As part of a proposal announced on 13 March to increase defence spending by kr40.5bn ($5.9bn) over the next four years, the Danish Government is focused on expanding ground-based air defence, anti-submarine warfare capabilities, and boosting its existing level of conscripted troops.

Moreover, Ukraine will benefit from $700m from these additional funds in the form of military aid. Previously, Denmark has donated Stinger missiles, rigid hull inflatable boats, CV90 combat vehicles, uncrewed aerial vehicles, and various calibre artillery rounds, among much more.

Until now, Denmark was due to see a 4.7% compound annual growth rate (CAGR) between 2024 to 2028, according to GlobalData intelligence from 2023. The recent expansion in Danish defence will see a greater figure as the Scandinavian nation tries spend 2% of its gross domestic product on the sector by 2030.

“Russia is preparing for a long-term war and could pose a potential threat to nato allies within a few years,” the Danish Defence Minister, Toels Lund Poulsen, anticipates. “Therefore, we must fast-track investment in key military capabilities.”

Supporting Army 1st Brigade

The Danish Government will build-up the Danish Army’s 1st Brigade so it can be deployed in its entirety within the Nato framework.

This includes investments in main battle tanks (MBTs) and infantry fighting vehicles. Other proposed investments include acquisition of ground-based air defence systems – there is already a $1bn missile defence deal with Rheinmetall in the works –  to improve protection against enemy air threats.

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Presently, the Danish Army operates 44 Leopard 2A7 MBTs that were originally acquired 25 years ago, as well as 44 CV90 units from a decade ago.

The A7 variant is the latest Leopard iteration, so the Army has been keeping up with upgrades since it had acquired the MBTs from the German manufacturer, Krauss-Maffei Wegemann.

As industrial production of platforms, especially with national configuration demands, become ever more difficult to deliver to mobilising countries, defence industry observers have pushed for a greater increase in spiral development. This is a cardinal rule that the UK Ministry of Defence has committed itself toward in its newly reformed procurement process.

Nevertheless, the Danes’ next step will likely be to expand its land fleets by acquiring more Leopard 2 and CV90 units. Ideally with minimal configuration alterations as interoperability becomes a key tenet of the Nato military alliance.

ASW capabilities

The last naval vessels that the Danish Navy procured were its three Huitfeldt-class ASW frigates, with the last vessel inducted in 2016. For that reason, the Navy will implement a similar policy as the Army to expand the fleet.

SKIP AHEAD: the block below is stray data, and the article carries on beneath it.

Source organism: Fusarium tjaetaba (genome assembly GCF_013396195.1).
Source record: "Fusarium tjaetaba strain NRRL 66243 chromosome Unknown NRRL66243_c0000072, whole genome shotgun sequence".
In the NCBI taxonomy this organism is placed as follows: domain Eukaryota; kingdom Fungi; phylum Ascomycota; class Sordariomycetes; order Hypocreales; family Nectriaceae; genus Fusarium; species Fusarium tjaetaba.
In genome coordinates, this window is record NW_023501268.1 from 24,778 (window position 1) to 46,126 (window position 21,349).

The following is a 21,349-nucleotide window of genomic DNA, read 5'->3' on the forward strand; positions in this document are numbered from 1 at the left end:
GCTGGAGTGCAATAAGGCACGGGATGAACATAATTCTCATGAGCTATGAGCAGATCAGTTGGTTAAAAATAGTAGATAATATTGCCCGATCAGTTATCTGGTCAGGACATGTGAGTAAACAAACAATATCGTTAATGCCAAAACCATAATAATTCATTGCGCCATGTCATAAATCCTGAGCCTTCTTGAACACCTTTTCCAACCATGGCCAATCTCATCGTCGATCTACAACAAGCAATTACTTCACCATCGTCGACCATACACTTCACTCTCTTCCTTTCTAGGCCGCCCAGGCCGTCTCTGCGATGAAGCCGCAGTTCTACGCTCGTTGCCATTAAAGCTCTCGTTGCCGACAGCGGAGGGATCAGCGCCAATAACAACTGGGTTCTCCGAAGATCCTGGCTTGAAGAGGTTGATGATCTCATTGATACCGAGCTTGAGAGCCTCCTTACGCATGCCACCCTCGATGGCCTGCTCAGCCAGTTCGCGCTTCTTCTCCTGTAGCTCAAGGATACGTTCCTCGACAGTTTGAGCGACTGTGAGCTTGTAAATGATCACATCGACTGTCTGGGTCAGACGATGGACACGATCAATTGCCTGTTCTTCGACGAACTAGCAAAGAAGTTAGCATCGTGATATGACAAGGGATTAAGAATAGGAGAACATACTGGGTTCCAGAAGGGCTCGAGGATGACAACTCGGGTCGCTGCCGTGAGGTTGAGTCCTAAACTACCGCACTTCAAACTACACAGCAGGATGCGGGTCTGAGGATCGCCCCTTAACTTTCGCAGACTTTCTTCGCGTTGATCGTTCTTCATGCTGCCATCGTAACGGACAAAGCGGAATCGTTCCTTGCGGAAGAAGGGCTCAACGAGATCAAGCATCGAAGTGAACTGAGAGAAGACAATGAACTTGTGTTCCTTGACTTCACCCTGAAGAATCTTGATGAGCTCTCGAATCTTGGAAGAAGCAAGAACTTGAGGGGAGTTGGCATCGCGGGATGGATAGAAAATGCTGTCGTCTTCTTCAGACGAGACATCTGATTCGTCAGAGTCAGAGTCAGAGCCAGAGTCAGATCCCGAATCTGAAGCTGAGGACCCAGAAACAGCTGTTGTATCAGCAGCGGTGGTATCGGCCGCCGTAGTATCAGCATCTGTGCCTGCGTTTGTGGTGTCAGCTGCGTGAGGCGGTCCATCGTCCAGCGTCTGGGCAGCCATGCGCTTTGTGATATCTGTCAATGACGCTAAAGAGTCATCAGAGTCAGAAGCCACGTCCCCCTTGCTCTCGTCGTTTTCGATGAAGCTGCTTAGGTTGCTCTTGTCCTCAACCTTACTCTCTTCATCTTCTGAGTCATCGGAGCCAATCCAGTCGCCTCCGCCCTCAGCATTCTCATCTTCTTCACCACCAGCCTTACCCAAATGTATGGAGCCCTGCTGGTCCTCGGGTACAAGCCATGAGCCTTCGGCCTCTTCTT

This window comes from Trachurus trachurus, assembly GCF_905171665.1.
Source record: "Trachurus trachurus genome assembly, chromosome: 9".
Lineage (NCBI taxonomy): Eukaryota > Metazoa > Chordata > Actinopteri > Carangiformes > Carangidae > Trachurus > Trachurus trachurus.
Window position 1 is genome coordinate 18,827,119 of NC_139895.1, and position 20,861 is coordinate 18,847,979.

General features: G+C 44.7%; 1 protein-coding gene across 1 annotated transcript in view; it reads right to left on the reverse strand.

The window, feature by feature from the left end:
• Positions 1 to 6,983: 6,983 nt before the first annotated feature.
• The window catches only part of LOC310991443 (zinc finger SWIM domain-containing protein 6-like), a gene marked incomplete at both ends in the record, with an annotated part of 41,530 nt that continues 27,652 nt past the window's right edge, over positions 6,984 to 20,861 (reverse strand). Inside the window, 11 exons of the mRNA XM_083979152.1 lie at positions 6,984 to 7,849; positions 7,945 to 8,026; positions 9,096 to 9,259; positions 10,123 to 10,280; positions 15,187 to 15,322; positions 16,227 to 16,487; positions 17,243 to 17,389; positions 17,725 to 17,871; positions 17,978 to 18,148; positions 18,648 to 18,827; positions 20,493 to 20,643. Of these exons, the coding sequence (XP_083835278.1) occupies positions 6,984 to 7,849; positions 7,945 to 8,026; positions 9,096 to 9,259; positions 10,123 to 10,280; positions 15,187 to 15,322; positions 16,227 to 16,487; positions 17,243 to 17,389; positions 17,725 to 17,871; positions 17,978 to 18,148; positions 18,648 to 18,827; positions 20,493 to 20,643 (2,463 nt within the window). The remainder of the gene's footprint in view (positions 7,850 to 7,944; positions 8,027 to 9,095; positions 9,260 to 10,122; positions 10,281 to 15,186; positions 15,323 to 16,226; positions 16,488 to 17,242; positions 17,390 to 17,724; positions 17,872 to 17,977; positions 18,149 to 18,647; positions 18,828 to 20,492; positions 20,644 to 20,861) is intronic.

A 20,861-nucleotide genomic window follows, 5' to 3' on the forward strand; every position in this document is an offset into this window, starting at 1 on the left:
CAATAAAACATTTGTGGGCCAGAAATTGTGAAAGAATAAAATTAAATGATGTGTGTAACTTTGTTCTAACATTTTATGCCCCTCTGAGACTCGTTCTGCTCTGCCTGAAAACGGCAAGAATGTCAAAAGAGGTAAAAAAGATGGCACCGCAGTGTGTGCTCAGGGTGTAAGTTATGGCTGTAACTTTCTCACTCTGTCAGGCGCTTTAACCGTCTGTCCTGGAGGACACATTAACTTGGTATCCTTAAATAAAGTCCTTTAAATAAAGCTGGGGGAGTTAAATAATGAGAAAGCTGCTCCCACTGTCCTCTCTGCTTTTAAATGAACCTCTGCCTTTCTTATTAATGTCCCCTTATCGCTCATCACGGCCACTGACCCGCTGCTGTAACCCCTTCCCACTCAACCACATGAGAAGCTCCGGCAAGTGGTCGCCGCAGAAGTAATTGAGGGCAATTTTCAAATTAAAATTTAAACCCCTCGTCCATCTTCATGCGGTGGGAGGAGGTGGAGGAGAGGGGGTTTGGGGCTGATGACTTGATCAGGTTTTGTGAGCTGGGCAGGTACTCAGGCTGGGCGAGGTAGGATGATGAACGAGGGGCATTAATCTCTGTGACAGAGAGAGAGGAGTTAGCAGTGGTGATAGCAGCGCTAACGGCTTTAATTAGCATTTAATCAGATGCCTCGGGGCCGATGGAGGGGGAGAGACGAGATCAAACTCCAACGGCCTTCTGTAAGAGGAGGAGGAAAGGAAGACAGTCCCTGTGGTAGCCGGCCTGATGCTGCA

However, it is notable that Denmark is pursuing ASW capabilities over shipborne missile defence, given the proliferated use of uncrewed aerial systems and sea-based missile strikes so central to Russian strategy unfolding in Ukraine.

Perhaps this focus is a major gap in the Danish inventory considering the country’s strong missile defence system market, which GlobalData estimated would reach a cumulative value of $582m between 2023 and 2028.

Anti-air missile and anti tank guided missiles are also expected to contribute to the growth of this sector with a cumulative investment of $165.1m over the forecast period. Missiles are also the fastest growing sector in the Danish market with a CAGR of 33.6%.

Boost conscription

The Danish Defence Ministry asserted that more military personnel is essential for the Armed Forces’ ability to staff and deploy operational units.

Given the current security situation, there is a need to reform the Danish conscription model, so that conscripts can support Danish Defence to a greater extent.

This echoes voices within Lithuanian defence circles in January to which the Deputy Defence Minister Žilvinas Tomkus observed that changes to the law were necessary to boost personnel.

The Danish Government proposes a new and strengthened model for conscription. The model lengthens the conscription period to 11 months of which the first five months consist of basic military training and education.

In the following six months, conscripts will conduct basic operational tasks in the Armed Forces alongside combined with continuous training and education. The Danish Government proposes a model with approximately 5,000 conscripts per year.